So, there is obviously less investment into Russia right now, but if we talk about French business in particular, it was the first and biggest foreign investor in Russia in 2014 and 2015. France had the highest employment in Russia with Auchan, Renault and Societe Generale. Not a single French company out of the 1,200 left Russia, so they adapted and continued to invest.
And why do we continue investing? Because we believe in the future of Russia, because business is not a non-profit organization - they believe in the future, and Russia definitely has a future.
Russia is not North Korea, which is an extreme example of an isolationist state. Diplomacy had to be used in dealing with the crisis with Russia. That is what diplomacy is created for – to solve a problem avoiding confrontation and war. But using economic sanctions to fight a political crisis is the failure of diplomacy. With countries like Russia, such logic does not work. Russia imposed counter-sanctions and had every right to do that.
Ulf Schneider, founder and managing partner of Schneider Group
Certainly, the impact of the sanctions is negative and this concerns both Western sanctions and Russian counter-sanctions. Their impact on foreign trade is negative. It is probably less negative than many other factors like the drop in oil prices, which had a significantly greater impact on the decrease in foreign trade. For example, Russia-Germany trade dropped by about 50 percent.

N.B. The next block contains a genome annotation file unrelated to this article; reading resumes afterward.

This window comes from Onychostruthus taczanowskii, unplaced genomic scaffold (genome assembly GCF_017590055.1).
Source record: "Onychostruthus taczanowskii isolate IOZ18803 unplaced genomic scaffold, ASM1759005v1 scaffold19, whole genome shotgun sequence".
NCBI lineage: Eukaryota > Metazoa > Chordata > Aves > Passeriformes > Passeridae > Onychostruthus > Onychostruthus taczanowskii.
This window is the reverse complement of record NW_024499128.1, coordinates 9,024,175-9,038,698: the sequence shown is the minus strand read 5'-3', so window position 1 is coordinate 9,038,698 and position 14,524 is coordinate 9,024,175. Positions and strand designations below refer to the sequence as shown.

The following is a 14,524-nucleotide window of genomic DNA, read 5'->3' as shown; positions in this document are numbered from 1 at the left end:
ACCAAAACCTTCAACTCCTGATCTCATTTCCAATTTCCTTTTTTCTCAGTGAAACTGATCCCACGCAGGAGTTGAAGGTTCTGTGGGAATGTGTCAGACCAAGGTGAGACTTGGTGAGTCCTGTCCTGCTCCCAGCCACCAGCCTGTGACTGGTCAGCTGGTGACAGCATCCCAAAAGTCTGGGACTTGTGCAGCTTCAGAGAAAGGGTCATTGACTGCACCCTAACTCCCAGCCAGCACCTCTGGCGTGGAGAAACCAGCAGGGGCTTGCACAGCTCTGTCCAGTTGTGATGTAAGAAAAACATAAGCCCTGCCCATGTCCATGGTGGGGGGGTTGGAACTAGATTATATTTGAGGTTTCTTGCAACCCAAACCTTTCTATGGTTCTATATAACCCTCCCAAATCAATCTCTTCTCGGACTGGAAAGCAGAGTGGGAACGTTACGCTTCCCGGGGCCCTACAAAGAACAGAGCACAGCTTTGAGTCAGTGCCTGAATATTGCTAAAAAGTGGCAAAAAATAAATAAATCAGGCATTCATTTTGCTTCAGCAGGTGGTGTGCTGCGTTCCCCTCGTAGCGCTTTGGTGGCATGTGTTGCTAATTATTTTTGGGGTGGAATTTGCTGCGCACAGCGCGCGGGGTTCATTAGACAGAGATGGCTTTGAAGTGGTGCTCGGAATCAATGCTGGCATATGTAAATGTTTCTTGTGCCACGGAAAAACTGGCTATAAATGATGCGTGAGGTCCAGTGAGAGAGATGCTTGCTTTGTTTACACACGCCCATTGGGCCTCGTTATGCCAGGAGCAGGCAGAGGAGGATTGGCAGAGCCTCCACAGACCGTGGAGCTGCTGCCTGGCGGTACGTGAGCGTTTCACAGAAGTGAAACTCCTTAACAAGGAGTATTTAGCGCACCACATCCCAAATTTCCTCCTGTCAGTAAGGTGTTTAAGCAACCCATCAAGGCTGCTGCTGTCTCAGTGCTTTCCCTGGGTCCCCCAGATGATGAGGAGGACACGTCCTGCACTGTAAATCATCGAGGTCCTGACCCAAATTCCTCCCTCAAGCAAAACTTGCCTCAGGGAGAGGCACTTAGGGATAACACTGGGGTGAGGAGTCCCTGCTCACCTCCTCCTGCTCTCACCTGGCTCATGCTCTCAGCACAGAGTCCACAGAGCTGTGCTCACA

There is an effect of the sanctions but the direct effect on trade is probably less severe than the effect on the psychological climate, on the business climate in general.
And there is the third effect here, which is financial. So, the effect of financial sanctions is very difficult to measure but many banks say this had quite some effect [on their operations].
Then, you have the fourth effect: many Western companies in Europe look at the EU sanctions but they also pay attention to American sanctions. Either they have business in the U.S. and are afraid they may to lose it, or they legally have their representative office in the U.S., and through such a representative office, there is a direct influence. So, it is really a complex situation.
Talking about German business in this regard, you can actually measure this. Two years ago in 2014 we had about 6,400 German companies registered in Russia. Now, at the end of last year, the number fell to about 5,800 companies. So, about 600 companies withdrew from Russia. This could include companies that were doing zero business and finally decided to withdraw from Russia. And actually there are very few examples when German companies in Russia decided to close down because of the crisis.
Usually it is because of many other reasons. And I don’t know a single German company, for which sanctions were the cause of their closing. German companies are well known for their sustainability and for sticking to a market like Russia in the long run. This is also because German companies are largely small and medium size businesses, family-owned businesses – so people there do not pay attention to the stock exchange, but they pay more attention to a good relationship with their business partner abroad.